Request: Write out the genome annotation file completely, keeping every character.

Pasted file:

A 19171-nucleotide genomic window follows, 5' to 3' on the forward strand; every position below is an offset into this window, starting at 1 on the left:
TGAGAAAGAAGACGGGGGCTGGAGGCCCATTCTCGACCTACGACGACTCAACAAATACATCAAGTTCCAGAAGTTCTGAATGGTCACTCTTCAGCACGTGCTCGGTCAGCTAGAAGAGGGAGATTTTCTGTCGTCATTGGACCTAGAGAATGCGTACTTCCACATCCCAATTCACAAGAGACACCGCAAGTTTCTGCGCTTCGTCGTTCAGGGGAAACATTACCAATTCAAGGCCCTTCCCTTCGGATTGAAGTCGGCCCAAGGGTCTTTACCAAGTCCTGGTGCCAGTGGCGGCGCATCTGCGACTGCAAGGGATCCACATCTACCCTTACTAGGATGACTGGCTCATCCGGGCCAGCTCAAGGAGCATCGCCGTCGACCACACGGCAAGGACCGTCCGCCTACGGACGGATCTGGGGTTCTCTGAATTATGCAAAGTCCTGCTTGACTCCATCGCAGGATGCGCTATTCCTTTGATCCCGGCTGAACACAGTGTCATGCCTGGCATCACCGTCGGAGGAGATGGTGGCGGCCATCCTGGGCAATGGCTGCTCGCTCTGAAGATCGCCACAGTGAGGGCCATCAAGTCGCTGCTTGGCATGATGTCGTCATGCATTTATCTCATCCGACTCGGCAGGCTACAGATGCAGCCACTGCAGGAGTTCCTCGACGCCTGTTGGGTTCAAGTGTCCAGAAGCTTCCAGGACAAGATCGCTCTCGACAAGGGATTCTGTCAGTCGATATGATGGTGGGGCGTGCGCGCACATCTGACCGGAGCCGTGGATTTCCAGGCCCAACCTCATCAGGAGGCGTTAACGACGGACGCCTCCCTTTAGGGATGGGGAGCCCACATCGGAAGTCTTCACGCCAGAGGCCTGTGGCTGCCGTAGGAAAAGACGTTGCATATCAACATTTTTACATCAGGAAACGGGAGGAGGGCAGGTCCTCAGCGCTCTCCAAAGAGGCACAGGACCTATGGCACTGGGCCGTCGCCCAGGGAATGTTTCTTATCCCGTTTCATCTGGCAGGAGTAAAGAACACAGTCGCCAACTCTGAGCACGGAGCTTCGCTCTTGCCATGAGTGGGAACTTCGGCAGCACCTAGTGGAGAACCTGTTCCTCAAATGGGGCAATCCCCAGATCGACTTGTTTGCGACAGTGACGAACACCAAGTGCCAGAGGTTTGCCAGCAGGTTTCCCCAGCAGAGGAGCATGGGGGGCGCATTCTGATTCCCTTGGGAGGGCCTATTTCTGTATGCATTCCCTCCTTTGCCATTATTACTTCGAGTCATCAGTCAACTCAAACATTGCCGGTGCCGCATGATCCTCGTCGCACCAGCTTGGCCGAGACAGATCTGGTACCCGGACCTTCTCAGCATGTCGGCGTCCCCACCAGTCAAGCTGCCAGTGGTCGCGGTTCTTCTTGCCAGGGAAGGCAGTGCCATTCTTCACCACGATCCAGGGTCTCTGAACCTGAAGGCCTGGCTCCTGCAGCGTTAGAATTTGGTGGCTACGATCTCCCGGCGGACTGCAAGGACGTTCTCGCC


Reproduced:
A 19171-nucleotide genomic window follows, 5' to 3' on the forward strand; every position below is an offset into this window, starting at 1 on the left:
TGAGAAAGAAGACGGGGGCTGGAGGCCCATTCTCGACCTACGACGACTCAACAAATACATCAAGTTCCAGAAGTTCTGAATGGTCACTCTTCAGCACGTGCTCGGTCAGCTAGAAGAGGGAGATTTTCTGTCGTCATTGGACCTAGAGAATGCGTACTTCCACATCCCAATTCACAAGAGACACCGCAAGTTTCTGCGCTTCGTCGTTCAGGGGAAACATTACCAATTCAAGGCCCTTCCCTTCGGATTGAAGTCGGCCCAAGGGTCTTTACCAAGTCCTGGTGCCAGTGGCGGCGCATCTGCGACTGCAAGGGATCCACATCTACCCTTACTAGGATGACTGGCTCATCCGGGCCAGCTCAAGGAGCATCGCCGTCGACCACACGGCAAGGACCGTCCGCCTACGGACGGATCTGGGGTTCTCTGAATTATGCAAAGTCCTGCTTGACTCCATCGCAGGATGCGCTATTCCTTTGATCCCGGCTGAACACAGTGTCATGCCTGGCATCACCGTCGGAGGAGATGGTGGCGGCCATCCTGGGCAATGGCTGCTCGCTCTGAAGATCGCCACAGTGAGGGCCATCAAGTCGCTGCTTGGCATGATGTCGTCATGCATTTATCTCATCCGACTCGGCAGGCTACAGATGCAGCCACTGCAGGAGTTCCTCGACGCCTGTTGGGTTCAAGTGTCCAGAAGCTTCCAGGACAAGATCGCTCTCGACAAGGGATTCTGTCAGTCGATATGATGGTGGGGCGTGCGCGCACATCTGACCGGAGCCGTGGATTTCCAGGCCCAACCTCATCAGGAGGCGTTAACGACGGACGCCTCCCTTTAGGGATGGGGAGCCCACATCGGAAGTCTTCACGCCAGAGGCCTGTGGCTGCCGTAGGAAAAGACGTTGCATATCAACATTTTTACATCAGGAAACGGGAGGAGGGCAGGTCCTCAGCGCTCTCCAAAGAGGCACAGGACCTATGGCACTGGGCCGTCGCCCAGGGAATGTTTCTTATCCCGTTTCATCTGGCAGGAGTAAAGAACACAGTCGCCAACTCTGAGCACGGAGCTTCGCTCTTGCCATGAGTGGGAACTTCGGCAGCACCTAGTGGAGAACCTGTTCCTCAAATGGGGCAATCCCCAGATCGACTTGTTTGCGACAGTGACGAACACCAAGTGCCAGAGGTTTGCCAGCAGGTTTCCCCAGCAGAGGAGCATGGGGGGCGCATTCTGATTCCCTTGGGAGGGCCTATTTCTGTATGCATTCCCTCCTTTGCCATTATTACTTCGAGTCATCAGTCAACTCAAACATTGCCGGTGCCGCATGATCCTCGTCGCACCAGCTTGGCCGAGACAGATCTGGTACCCGGACCTTCTCAGCATGTCGGCGTCCCCACCAGTCAAGCTGCCAGTGGTCGCGGTTCTTCTTGCCAGGGAAGGCAGTGCCATTCTTCACCACGATCCAGGGTCTCTGAACCTGAAGGCCTGGCTCCTGCAGCGTTAGAATTTGGTGGCTACGATCTCCCGGCGGACTGCAAGGACGTTCTCGCC